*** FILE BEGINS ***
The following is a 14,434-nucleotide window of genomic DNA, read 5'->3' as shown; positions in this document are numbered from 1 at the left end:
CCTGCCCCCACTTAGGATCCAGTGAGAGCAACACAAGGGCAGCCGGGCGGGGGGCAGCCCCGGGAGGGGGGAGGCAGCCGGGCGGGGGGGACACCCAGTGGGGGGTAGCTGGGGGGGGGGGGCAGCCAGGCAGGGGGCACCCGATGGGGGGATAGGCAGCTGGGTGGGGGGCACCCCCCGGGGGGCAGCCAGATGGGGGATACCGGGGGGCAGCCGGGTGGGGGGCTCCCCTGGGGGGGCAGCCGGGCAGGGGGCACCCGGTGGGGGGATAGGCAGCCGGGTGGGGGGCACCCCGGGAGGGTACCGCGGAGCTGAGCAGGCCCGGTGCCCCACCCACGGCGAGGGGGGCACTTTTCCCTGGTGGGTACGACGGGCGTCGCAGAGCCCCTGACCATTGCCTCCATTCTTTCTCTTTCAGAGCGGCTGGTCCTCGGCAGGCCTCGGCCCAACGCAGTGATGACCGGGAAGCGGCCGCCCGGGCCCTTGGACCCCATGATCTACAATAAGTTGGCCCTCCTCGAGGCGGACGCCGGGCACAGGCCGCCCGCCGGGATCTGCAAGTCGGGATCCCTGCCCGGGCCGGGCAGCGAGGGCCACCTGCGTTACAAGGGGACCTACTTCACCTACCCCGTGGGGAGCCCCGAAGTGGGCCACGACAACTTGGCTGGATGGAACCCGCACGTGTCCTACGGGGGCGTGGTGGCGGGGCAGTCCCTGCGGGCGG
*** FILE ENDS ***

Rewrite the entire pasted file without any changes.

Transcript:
The following is a 14,434-nucleotide window of genomic DNA, read 5'->3' as shown; positions in this document are numbered from 1 at the left end:
CCTGCCCCCACTTAGGATCCAGTGAGAGCAACACAAGGGCAGCCGGGCGGGGGGCAGCCCCGGGAGGGGGGAGGCAGCCGGGCGGGGGGGACACCCAGTGGGGGGTAGCTGGGGGGGGGGGGCAGCCAGGCAGGGGGCACCCGATGGGGGGATAGGCAGCTGGGTGGGGGGCACCCCCCGGGGGGCAGCCAGATGGGGGATACCGGGGGGCAGCCGGGTGGGGGGCTCCCCTGGGGGGGCAGCCGGGCAGGGGGCACCCGGTGGGGGGATAGGCAGCCGGGTGGGGGGCACCCCGGGAGGGTACCGCGGAGCTGAGCAGGCCCGGTGCCCCACCCACGGCGAGGGGGGCACTTTTCCCTGGTGGGTACGACGGGCGTCGCAGAGCCCCTGACCATTGCCTCCATTCTTTCTCTTTCAGAGCGGCTGGTCCTCGGCAGGCCTCGGCCCAACGCAGTGATGACCGGGAAGCGGCCGCCCGGGCCCTTGGACCCCATGATCTACAATAAGTTGGCCCTCCTCGAGGCGGACGCCGGGCACAGGCCGCCCGCCGGGATCTGCAAGTCGGGATCCCTGCCCGGGCCGGGCAGCGAGGGCCACCTGCGTTACAAGGGGACCTACTTCACCTACCCCGTGGGGAGCCCCGAAGTGGGCCACGACAACTTGGCTGGATGGAACCCGCACGTGTCCTACGGGGGCGTGGTGGCGGGGCAGTCCCTGCGGGCGG